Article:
Roadmap applauded as it awaits endorsement

By Priya Chand of Islands Business Magazine

16 August, 2017, Honiara, Solomon Islands, PMC-4 – The Pacific Roadmap for Strengthened Climate Services (PRSC) 2017-2026 received support from members present at the Pacific Meteorology Council meeting today.

The roadmap is a guide to identify and implement critical priorities for each Pacific island countries, ensuring governments and communities have reliable and well-understood information on climate. The guide is expected to be endorsed during the second Pacific Ministerial Meeting on Meteorology (PMMM) to be held here in Honiara on Friday.

Chair of the PRSC and New Zealand-based climate scientist, Dr Andrew Tait stressed that while the roadmap provided an overall guidance for the generation and delivery of climate services in the Pacific region, it was important to note that no single approach would suit all countries and territories. Needs would change accordingly with time and circumstances.

“Each Pacific country with its own priorities and starting point can use it to develop its own route map or implementation plan to deliver the climate services it requires,” he said.

Dr Andrew T
Dr. Andrew Tait, Chair of the PRSC


“It is important to understand that there will be a need to change course, as needs change as well as impacts, and address them accordingly.”

Members of the PMC acknowledged the need for such a guiding document in the region. 

Elisabeth Holland, Director for the Pacific Center for Environment and Sustainable Development (PACE-SD) at the University of the South Pacific (USP) expressed full support for the strategy, “in particular USP’s willingness to participate in all the pillars in particular research, modelling and prediction.”

Tonga’s Meteorology Director ‘Ofa Fa’anunu added that the roadmap was something that has been in the pipeline for a long time, and acknowledged the chair for bringing it to life.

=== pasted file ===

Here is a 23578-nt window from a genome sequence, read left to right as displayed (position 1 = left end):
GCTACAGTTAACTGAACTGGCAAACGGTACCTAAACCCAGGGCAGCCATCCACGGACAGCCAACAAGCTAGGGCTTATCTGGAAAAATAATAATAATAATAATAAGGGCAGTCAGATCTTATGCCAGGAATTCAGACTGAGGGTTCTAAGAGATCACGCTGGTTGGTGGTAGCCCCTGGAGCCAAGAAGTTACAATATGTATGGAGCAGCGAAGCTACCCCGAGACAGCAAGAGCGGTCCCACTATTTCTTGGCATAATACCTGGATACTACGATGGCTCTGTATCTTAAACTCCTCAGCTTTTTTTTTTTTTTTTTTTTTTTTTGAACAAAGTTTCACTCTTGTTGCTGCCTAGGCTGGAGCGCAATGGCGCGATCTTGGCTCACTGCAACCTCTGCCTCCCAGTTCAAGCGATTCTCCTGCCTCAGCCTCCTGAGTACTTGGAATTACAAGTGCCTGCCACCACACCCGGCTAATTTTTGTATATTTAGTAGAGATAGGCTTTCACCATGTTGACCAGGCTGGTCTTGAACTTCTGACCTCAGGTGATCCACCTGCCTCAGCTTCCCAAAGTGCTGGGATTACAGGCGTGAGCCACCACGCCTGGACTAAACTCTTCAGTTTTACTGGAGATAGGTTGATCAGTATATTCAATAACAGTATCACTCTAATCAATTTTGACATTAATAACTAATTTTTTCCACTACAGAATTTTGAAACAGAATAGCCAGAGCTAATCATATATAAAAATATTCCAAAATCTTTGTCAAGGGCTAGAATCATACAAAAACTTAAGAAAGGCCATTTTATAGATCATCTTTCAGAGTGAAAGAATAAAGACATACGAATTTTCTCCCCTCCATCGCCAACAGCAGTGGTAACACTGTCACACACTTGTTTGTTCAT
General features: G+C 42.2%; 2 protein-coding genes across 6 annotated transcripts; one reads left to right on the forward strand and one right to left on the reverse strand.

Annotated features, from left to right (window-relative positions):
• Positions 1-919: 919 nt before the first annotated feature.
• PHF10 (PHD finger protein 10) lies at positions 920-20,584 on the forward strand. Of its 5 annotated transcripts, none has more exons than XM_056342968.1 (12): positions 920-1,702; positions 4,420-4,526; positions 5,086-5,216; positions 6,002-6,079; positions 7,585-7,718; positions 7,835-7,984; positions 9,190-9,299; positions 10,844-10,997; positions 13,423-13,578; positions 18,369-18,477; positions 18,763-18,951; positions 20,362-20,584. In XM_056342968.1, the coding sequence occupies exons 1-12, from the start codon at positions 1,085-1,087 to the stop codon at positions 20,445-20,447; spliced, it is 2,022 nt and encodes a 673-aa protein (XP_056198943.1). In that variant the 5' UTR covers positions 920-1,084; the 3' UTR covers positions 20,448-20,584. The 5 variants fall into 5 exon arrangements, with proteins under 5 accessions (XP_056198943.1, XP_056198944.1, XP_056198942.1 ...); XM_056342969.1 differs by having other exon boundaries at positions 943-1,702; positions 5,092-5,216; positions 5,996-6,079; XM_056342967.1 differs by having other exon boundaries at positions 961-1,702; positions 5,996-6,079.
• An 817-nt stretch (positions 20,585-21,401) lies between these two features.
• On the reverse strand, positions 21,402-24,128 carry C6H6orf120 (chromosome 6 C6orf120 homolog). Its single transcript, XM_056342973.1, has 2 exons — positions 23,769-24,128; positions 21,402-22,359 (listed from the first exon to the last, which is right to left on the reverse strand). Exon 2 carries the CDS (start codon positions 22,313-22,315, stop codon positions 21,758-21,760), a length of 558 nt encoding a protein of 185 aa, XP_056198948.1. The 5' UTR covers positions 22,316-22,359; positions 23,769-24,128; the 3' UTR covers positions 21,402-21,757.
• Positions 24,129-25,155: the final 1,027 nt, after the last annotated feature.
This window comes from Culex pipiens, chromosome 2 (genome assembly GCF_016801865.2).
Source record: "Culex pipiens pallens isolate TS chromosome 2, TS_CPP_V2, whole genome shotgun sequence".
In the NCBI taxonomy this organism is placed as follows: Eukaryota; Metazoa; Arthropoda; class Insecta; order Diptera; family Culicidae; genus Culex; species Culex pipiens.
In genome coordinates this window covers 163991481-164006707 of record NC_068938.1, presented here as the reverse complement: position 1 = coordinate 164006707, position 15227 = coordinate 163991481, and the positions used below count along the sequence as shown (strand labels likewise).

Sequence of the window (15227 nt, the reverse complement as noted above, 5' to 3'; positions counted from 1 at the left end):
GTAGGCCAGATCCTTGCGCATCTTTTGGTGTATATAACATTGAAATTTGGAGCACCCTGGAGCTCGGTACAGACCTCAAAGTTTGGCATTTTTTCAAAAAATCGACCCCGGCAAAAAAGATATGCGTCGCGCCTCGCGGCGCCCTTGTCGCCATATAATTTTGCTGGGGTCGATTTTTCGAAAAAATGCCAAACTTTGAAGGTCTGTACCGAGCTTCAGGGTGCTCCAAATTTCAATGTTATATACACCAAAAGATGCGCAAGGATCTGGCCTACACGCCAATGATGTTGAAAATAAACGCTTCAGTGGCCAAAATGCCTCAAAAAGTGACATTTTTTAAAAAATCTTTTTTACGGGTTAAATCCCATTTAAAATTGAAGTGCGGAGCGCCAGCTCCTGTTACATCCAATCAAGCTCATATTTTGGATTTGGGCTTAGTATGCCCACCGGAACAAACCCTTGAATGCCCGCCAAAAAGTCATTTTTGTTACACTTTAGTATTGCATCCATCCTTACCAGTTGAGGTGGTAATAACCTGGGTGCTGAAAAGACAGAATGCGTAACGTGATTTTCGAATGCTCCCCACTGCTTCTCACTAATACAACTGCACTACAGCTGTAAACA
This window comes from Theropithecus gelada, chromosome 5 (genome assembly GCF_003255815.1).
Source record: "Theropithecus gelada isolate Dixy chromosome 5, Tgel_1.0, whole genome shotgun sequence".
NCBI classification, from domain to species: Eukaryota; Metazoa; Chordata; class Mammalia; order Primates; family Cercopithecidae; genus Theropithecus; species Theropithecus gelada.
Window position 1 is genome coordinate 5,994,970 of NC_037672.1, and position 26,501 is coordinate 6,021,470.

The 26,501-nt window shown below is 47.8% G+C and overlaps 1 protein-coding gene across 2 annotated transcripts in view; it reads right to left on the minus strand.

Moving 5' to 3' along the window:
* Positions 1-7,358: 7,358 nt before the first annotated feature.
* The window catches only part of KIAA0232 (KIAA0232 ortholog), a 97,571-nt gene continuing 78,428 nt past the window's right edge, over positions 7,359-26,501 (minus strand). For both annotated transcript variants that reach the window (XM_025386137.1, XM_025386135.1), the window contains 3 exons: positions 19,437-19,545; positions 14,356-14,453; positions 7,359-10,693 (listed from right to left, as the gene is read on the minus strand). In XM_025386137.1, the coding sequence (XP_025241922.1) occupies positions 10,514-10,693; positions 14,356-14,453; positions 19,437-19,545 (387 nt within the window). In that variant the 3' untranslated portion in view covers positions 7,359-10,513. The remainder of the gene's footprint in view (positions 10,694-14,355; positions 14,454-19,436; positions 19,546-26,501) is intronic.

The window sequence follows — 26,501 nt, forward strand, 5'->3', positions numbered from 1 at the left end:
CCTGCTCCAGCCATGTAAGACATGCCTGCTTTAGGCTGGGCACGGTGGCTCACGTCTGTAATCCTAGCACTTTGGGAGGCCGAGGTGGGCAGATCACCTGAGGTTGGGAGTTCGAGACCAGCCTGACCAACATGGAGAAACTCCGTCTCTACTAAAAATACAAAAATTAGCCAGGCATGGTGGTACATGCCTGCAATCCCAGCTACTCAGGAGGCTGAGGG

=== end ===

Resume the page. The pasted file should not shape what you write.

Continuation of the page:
The roadmap is closely aligned with the Global Framework for Climate Services, a United Nations initiative led by the World Meteorological Organization (WMO) to guide the development and application of science-based climate information and services to support decision-making in climate sensitive sectors.

The need for the roadmap was identified at the regional consultation on climate services for Pacific small island states meeting held in Rarotonga, Cook Islands in early 2014 and further discussed in Fiji earlier this year.

One of the key components of the roadmap includes the establishment of a virtual regional climate centre network in the Pacific that will target meteorological services to access information across the entire region so that countries have the data to be more aware of what was happening around them. – #PMC4 #PacificMet

 

The Fourth Pacific Meteorological Council is being held in Honiara, Solomon Islands from the 14 – 17 August co-hosted by the government of Solomon Islands, the Secretariat of the Pacific Regional Environment Programme (SPREP) and World Meteorological Organization (WMO). This will followed by the Second Pacific Meteorological Ministers Meeting (PMMM) on the 18 of August.

The PMC and PMMM is supported by the Government of Solomon Islands, SPREP, WMO, Government of Australia through the Climate and Oceans Support Programme (COSPPac) and Pacific Australia Climate Change Science and Adaptation Planning Programme (PACCSAP), Government of Finland, National Ocean and Atmospheric Administration (NOAA), United Nations Development Programme through the Resilience in the Pacific (SIDS) project.

The PMC consists of members of the Pacific National Meteorological and Hydrological Services supported by its technical partners, regional organisations, non-government organisations and private sectors.

This article was developed by a Pacific Media Team of Reporters currently providing coverage on the Fourth Pacific Meteorological Council in Solomon Islands. This activity coordinated by SPREP is supported by a partnership between the Government of Solomon Islands, SPREP, Australia funded project (Climate and Oceans Support Program (COSPPac) and UNDP Disaster for Pacific SIDS (RESPAC) project.


The views and opinions expressed in this article are those of the writer and do not necessarily reflect the views of the Secretariat of the Pacific Regional Environment Programme (SPREP) or the United Nations Development Programme (UNDP)both of which provided funding for generating media articles.
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